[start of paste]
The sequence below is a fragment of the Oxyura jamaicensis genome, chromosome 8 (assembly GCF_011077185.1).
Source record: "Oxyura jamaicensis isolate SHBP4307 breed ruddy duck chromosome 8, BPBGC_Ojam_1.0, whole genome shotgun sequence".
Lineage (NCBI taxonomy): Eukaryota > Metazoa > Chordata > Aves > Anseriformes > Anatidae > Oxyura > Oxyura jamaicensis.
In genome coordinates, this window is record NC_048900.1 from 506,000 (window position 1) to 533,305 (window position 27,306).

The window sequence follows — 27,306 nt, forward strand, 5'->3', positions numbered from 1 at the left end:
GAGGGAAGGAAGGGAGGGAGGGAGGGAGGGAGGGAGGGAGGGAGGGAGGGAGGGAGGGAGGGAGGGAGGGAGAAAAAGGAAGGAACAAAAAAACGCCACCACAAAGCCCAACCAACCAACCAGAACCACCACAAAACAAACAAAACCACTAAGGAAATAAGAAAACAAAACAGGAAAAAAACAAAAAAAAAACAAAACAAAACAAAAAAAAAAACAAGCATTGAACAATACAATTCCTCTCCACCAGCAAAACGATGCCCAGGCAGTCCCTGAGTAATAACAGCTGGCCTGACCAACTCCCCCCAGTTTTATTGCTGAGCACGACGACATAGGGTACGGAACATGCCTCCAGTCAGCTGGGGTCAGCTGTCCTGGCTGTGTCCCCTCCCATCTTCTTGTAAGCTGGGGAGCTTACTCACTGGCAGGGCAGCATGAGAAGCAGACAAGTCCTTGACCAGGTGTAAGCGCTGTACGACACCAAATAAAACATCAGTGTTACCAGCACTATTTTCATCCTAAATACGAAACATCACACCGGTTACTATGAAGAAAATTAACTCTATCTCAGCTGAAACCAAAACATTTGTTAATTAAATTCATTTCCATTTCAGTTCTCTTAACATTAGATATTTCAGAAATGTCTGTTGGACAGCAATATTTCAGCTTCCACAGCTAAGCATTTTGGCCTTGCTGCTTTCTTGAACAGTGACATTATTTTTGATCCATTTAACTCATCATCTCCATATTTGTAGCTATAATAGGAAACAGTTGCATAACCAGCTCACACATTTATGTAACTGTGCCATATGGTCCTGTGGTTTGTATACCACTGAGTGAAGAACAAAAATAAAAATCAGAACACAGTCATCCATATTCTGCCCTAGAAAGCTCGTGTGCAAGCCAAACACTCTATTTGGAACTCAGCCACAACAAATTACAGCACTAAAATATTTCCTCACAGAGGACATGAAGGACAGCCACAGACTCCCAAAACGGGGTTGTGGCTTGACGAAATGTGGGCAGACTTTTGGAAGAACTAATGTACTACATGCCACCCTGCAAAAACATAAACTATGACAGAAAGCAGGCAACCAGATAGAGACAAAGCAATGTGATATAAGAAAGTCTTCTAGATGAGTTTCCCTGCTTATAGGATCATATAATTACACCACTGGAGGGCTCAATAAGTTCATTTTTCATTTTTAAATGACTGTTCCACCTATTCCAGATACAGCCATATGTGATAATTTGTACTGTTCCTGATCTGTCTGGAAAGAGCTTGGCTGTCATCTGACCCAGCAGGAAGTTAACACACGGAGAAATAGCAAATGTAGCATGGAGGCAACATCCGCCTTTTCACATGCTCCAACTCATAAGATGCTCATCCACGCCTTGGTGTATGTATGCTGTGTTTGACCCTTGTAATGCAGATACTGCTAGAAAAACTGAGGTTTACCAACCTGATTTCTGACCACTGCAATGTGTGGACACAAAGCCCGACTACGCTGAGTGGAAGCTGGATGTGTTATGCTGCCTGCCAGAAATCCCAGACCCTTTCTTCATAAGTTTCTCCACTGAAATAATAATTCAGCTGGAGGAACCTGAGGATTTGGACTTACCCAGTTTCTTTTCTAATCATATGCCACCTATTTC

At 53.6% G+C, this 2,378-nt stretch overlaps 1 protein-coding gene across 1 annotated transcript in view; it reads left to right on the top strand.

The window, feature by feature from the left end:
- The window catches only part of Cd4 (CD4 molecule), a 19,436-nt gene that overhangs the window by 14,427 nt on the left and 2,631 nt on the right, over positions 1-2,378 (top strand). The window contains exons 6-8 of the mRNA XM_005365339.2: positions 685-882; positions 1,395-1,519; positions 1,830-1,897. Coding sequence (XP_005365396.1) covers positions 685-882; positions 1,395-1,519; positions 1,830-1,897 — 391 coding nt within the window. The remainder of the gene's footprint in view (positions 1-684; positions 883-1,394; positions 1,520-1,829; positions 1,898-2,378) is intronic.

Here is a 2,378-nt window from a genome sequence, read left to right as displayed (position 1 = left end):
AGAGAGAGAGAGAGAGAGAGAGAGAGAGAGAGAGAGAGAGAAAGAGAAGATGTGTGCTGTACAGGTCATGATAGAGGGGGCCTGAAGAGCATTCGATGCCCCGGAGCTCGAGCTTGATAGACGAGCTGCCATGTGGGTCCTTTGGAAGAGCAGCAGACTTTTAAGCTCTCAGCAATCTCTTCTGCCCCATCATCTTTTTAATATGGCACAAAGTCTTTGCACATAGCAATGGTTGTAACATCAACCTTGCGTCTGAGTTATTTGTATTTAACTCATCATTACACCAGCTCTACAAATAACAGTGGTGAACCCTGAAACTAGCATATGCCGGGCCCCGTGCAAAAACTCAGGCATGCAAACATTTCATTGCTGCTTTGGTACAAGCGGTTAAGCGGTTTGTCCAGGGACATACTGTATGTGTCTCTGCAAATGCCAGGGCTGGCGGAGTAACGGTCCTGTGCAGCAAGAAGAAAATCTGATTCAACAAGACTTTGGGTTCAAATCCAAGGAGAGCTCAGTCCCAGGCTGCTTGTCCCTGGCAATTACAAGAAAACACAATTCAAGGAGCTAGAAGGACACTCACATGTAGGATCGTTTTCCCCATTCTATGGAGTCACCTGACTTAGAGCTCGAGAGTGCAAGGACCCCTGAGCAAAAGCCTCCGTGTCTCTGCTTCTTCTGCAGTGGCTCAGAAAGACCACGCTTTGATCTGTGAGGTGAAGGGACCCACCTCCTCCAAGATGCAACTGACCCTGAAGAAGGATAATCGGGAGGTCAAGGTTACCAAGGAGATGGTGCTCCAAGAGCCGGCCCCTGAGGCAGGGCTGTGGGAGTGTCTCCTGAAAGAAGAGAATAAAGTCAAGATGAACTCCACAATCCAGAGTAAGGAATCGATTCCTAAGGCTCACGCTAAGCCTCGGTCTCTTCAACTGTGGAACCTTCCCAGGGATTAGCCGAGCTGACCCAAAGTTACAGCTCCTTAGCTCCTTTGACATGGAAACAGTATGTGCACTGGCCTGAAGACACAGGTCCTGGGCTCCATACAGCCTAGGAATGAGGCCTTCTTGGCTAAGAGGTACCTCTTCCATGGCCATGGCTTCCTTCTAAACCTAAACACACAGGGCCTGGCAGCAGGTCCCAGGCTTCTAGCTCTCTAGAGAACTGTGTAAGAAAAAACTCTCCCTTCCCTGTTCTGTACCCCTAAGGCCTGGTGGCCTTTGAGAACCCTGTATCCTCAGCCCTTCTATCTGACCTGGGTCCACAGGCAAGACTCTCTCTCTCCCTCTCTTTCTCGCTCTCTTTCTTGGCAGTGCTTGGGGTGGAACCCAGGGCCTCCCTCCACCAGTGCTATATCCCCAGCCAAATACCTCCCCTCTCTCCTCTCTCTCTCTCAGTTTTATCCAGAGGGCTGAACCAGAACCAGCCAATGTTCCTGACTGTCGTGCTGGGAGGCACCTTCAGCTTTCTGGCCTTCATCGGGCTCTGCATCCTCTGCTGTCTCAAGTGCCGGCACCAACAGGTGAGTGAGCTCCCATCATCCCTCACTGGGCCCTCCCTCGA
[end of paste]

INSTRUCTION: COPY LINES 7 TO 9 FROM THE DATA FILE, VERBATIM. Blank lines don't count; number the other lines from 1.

At 53.6% G+C, this 2,378-nt stretch overlaps 1 protein-coding gene across 1 annotated transcript in view; it reads left to right on the top strand.

The window, feature by feature from the left end:
- The window catches only part of Cd4 (CD4 molecule), a 19,436-nt gene that overhangs the window by 14,427 nt on the left and 2,631 nt on the right, over positions 1-2,378 (top strand). The window contains exons 6-8 of the mRNA XM_005365339.2: positions 685-882; positions 1,395-1,519; positions 1,830-1,897. Coding sequence (XP_005365396.1) covers positions 685-882; positions 1,395-1,519; positions 1,830-1,897 — 391 coding nt within the window. The remainder of the gene's footprint in view (positions 1-684; positions 883-1,394; positions 1,520-1,829; positions 1,898-2,378) is intronic.